14. Dec 2017
    1. Statics, respect matter generally, in a state of rest, and include Hydrostatics, or the Laws of fluids particularly, at rest or in equilibrio Dynamics, used as a general term include Dynamics proper, or the Laws of solids in Motion and Hydrodynamics, or Hydraulics, those of fluids in Motion Pneumatics teach the theory of air, its Weight, Motion, condensation, rarifaction &c Acoustics or Phonics, the theory of sound Optics the Laws of Light & vision Physics or Physiology in a general sense, mean the doctrine of the Physical objects of our senses

      It is interesting to note that all these subjects, so succinctly explained here, are all under the umbrella term "Physics" now. During Jefferson's time, there probably wasn't a standard of learning to follow, so he had to list out the specifics here. We've come far in that now mentioning to physics to someone with some schooling will mean them considering some of these things instead of just "the doctrine of Physical objects of our senses."

  15. Mar 2017
    1. The man-eater’s dark career was ended. The men who had laid it low were the heroes of the day. They were garlanded with chrysanthemum flowers and seated on the arch of the highest bullock cart and were paraded in the streets, immediately followed by another bullock-drawn open cart, on which their trophy lay with glazed eyes—overflowing the cart on every side, his tail trailing the dust. The village suspended all the normal activity for the day; men, women and children thronged the highways, pressing on with the procession, excitedly talking about the tiger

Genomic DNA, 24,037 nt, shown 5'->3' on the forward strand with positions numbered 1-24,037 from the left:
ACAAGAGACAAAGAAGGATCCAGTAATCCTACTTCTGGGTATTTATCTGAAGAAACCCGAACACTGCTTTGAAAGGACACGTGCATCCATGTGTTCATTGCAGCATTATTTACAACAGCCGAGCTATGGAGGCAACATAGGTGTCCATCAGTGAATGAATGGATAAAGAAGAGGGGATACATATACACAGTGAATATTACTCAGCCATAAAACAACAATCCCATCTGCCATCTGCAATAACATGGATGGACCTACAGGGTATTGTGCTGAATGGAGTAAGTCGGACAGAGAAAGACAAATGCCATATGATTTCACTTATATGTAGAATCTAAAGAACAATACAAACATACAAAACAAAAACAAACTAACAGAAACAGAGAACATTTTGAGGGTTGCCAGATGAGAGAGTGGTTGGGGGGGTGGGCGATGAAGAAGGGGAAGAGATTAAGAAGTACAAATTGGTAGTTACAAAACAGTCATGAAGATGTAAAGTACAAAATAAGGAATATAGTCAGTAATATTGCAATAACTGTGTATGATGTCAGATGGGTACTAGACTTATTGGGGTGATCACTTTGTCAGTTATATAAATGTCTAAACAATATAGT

What is the dominant impression of the tiger presented here? What words contribute to this dominant impression?

  16. Nov 2016
  17. Sep 2016
    1. political rancor will drown out our cooperative pragmatism

      Appealing to higher intellectuals through difficult diction and complex vocabulary. Also trying to light a fire under the butts of optimists reading this piece for them to speak out and take action.

    1. So the reconciliation of the Cuban people -- the children and grandchildren of revolution, and the children and grandchildren of exile -- that is fundamental to Cuba’s future.

      President Obama uses tone and diction to elicit an impassioned response from his audience. Using the words "revolution" and "exile" produce feelings of pride as well as either anger or sadness.

    2. I want to comment on the terrorist attacks that have taken place in Brussels.  The thoughts and the prayers of the American people are with the people of Belgium.

      President Obama used two different rhetorical strategies in these couple sentences. First, he used the term "terrorist attack" which is an example of loaded diction. He does this in order to get the audience's attention and sway them in a way. He then follows up this use of loaded diction with pathos. By saying "thoughts and prayers of the American people," he is appealing to the emotions of the audience.

    3. I’m not saying this is easy.

      Obama makes this phrase short and to the point in order to show the importance.

  18. Aug 2016
    1. rolling in at the open window and driving its way through so many narrow and intricate corridors in my own brain and in those of other human beings

      (aside from the fact that I find this sentence very interesting in itself) This uses personification of energy (driving) as well as carries words describing the brain (intricate corridors) that I feel really add to how she and the reader feeling in this section (detached yet there)

    2. vociferation
    3. utmost clamour and vociferation

      diction choice describes the noise of the birds in a more specific way

  19. Dec 2014